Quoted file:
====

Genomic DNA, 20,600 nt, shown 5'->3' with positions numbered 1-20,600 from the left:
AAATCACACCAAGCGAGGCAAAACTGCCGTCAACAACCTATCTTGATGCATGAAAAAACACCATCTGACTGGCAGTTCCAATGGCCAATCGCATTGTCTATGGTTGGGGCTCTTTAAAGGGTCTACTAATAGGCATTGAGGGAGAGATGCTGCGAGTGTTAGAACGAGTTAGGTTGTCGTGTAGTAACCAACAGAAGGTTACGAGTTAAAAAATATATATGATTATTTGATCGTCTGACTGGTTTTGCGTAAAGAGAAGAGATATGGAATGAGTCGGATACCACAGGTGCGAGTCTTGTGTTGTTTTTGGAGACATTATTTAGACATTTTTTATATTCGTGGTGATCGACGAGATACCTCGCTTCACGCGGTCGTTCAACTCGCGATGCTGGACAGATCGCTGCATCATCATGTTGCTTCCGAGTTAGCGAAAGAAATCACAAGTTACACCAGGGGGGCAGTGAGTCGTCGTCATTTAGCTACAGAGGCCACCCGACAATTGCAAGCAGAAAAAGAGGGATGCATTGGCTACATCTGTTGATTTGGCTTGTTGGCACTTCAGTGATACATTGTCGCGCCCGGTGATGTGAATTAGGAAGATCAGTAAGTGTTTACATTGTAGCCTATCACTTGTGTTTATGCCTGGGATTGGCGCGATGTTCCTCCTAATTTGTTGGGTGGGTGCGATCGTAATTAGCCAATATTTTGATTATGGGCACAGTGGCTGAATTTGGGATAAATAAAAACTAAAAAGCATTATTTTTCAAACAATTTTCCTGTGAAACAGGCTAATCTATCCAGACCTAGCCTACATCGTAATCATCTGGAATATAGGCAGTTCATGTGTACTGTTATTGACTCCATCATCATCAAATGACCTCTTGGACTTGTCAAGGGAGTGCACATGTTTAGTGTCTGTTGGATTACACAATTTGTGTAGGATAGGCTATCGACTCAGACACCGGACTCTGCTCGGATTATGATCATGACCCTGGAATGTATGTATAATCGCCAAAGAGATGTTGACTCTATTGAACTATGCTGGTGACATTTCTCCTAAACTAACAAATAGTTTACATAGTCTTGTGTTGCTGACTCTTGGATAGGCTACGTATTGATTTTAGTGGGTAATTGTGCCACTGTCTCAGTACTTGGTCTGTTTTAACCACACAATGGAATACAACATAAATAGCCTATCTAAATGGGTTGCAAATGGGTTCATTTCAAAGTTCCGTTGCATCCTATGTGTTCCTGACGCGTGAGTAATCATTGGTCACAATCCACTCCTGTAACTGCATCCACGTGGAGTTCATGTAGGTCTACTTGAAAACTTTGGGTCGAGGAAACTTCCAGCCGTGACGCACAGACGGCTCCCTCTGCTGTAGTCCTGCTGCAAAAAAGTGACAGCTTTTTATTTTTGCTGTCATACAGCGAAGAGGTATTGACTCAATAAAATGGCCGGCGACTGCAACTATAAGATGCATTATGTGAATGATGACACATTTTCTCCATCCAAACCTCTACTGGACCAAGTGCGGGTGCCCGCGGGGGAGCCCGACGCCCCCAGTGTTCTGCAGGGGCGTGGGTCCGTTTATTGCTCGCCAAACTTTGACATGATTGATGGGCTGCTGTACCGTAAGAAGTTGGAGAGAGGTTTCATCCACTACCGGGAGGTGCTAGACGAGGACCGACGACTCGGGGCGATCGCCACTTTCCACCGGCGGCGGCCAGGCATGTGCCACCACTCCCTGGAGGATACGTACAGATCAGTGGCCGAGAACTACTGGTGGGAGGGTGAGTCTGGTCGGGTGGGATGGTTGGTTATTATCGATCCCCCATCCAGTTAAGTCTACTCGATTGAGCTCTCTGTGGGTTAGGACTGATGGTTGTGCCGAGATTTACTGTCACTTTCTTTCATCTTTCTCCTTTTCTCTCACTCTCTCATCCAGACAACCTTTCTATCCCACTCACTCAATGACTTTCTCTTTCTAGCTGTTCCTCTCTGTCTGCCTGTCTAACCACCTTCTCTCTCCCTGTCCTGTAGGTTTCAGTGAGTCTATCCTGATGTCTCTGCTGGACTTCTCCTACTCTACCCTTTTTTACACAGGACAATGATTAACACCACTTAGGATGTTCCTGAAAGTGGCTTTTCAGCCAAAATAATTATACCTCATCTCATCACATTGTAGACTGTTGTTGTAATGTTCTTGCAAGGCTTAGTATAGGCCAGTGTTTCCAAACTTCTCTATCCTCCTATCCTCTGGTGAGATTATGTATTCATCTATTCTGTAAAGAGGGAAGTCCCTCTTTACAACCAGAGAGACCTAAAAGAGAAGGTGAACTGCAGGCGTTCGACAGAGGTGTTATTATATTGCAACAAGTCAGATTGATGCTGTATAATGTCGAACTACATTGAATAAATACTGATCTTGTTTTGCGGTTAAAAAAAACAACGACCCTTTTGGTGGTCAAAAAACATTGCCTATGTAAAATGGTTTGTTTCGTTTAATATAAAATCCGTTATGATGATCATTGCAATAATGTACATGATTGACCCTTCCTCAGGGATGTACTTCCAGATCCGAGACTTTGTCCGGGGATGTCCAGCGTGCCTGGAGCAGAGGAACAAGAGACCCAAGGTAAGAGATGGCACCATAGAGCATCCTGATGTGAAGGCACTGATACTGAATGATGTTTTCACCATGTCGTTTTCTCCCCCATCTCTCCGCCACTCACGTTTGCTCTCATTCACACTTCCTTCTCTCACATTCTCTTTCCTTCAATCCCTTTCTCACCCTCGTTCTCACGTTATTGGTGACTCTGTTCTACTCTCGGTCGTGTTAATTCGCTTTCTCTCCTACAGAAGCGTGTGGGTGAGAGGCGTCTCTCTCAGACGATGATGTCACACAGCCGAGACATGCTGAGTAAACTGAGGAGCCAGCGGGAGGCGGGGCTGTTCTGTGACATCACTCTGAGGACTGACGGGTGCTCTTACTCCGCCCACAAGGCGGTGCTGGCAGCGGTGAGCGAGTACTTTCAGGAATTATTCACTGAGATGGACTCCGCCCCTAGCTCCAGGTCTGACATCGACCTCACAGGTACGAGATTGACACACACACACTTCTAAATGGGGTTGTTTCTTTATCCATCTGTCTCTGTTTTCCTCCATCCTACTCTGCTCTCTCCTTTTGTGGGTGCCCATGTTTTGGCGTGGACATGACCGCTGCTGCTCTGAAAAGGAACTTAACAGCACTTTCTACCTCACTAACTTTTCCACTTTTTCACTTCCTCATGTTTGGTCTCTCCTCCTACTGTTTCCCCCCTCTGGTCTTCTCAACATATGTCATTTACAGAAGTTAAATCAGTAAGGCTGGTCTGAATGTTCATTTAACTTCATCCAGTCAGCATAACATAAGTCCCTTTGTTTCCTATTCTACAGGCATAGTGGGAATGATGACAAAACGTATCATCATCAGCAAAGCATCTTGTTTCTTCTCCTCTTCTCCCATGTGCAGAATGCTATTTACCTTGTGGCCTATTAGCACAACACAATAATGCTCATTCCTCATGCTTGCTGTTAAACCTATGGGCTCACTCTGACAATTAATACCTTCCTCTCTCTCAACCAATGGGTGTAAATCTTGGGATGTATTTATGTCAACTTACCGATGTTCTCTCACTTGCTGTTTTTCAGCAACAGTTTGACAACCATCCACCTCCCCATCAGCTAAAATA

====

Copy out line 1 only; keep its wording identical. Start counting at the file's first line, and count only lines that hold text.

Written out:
Genomic DNA, 20,600 nt, shown 5'->3' with positions numbered 1-20,600 from the left: